by Sean Kosofsky
Some of the most valuable things we have are our relationships. We spend years developing and repairing them. Yet many of us take our relationships with our peers, co-workers and team-mates for granted. We just assume that because we work together frequently and mostly get along, that all is OK in these relationships. We believe that if we are honest, loyal and friendly the rest will likely take care of itself. Chances are, most of our relationships are nowhere near as deep as we would like, but there is something we can do to fix this unfortunate reality.
A few months ago, while attending the Rockwood Leadership program, I learned about the word "conocimiento." This Spanish word has no known equivalent in English but basically means "sharing knowledge about each other to know each other." Basically it means to put our personal relationships before our work. This seems so basic and so easy to understand that you may wonder why I am dedicating an entire column to it, but I think it is so basic, that many of us have forgotten it. Too often we get right down to work and begin working on the tasks at hand in our coalition work or just in everyday tasks. It is rare to take the first few minutes of a phone call or a meeting, or the first few lines of an email to engage with people about their lives.
Part of the problem stems from our fast-paced busy world, but some of it is just procrastination. Many of us really want to have deeper relationships, but our interactions are sandwiched in between meetings and deadlines. Sometimes we try to chit-chat, but it seems forced, like we are going through the motions. "Hi, how are you…So I need this favor," we say without really waiting to hear how our friends are doing. We are moving so fast, and in such a hurry that our personal relationships suffer.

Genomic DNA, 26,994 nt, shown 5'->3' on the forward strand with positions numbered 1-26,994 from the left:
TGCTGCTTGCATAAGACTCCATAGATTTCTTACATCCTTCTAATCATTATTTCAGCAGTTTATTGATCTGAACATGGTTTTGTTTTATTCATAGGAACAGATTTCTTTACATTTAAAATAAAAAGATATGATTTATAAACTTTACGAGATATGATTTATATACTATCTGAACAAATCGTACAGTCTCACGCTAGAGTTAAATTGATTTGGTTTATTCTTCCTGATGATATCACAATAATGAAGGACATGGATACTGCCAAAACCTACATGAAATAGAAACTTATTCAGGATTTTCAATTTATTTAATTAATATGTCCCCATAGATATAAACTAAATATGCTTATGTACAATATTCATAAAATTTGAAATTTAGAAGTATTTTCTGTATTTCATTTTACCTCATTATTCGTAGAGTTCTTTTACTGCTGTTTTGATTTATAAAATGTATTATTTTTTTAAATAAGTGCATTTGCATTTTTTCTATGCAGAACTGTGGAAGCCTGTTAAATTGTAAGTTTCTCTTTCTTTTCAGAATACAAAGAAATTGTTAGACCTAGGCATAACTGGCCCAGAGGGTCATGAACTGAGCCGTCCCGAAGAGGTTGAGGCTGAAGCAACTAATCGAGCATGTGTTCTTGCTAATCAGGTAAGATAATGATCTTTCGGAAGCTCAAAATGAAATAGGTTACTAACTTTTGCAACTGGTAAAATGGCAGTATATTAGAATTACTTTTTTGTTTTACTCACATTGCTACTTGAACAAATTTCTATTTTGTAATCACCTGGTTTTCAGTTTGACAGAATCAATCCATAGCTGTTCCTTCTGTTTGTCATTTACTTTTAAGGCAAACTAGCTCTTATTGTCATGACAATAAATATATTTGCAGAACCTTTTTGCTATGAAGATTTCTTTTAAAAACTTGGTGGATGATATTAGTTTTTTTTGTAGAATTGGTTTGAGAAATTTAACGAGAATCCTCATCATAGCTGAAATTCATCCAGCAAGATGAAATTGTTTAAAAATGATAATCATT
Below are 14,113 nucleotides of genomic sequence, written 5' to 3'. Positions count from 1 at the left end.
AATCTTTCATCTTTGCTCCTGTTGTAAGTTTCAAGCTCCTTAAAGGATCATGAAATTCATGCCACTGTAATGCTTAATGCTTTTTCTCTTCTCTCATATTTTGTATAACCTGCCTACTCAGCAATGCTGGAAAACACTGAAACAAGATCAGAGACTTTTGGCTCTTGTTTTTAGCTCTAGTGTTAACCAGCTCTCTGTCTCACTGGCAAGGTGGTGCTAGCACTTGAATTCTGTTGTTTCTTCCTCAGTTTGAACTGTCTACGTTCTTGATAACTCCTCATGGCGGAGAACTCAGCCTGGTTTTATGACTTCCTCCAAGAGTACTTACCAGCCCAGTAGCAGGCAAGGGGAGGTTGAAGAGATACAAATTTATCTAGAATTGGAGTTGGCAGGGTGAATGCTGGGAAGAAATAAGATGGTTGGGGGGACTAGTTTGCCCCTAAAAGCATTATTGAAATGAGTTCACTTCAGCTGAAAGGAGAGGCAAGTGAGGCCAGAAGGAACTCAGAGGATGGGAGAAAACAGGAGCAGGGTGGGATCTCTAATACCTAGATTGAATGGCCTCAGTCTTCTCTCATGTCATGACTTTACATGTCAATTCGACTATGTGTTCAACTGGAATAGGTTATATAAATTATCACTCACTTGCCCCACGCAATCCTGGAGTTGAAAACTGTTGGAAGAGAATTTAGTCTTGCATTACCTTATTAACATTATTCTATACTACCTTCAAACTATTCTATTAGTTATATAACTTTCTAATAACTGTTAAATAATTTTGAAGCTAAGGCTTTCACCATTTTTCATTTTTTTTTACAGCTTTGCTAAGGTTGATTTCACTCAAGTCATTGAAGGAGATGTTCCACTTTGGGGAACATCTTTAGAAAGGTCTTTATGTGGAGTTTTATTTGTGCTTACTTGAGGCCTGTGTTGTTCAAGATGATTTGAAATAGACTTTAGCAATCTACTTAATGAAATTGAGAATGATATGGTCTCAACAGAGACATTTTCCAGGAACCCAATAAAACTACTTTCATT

As a movement we should model this behavior. After working in LGBT advocacy for nearly fourteen years, I am privileged to say that I know thousands of people around the country that I have worked closely with at some point or another. It is a good thing that, as colleagues, we can just pick up the phone in a hurry and say, "Oh my God, there is an ex-gay conference coming to Michigan. What did you all do in Tennessee?" Those relationships are priceless. But it doesn't mean we aren't abusing them and taking them for granted.
Much of the strife and infighting in the LGBT community can be attributed to personal relationships that have not been nourished. We are thrown together by immediate need, urgency of election year realities and deadlines we didn't create. Sometimes we come together because we want to be seen as "playing well with others," yet we haven't played together at all. We work. We work some more. We see each other at social or work events and maybe we make small talk, but rarely do we all call each other to do lunch or dinner with nothing else on the agenda. I count myself as someone who needs to do better in this arena. I wonder – and worry – about how many truly excellent people I didn't take the time to get to know better, because it wasn't a priority.
Of course this isn't just a problem for LGBT professionals, but for all of us. We can develop deeper relationships with our co-workers, our neighbors and even our families if we slow down, look around and ask ourselves, "who do I want to know better?" We might be able to accomplish some amazing things in our personal and professional lives if we made our relationships as important as anything else.
I rarely ask for readers of my column to write in, but I would love to hear stories of people who have followed this principle. If you have seen this dynamic play out in our community, or if you want to share a personal story of how you have deliberately invested in getting to know the people you interact with, please share by writing in to [email protected].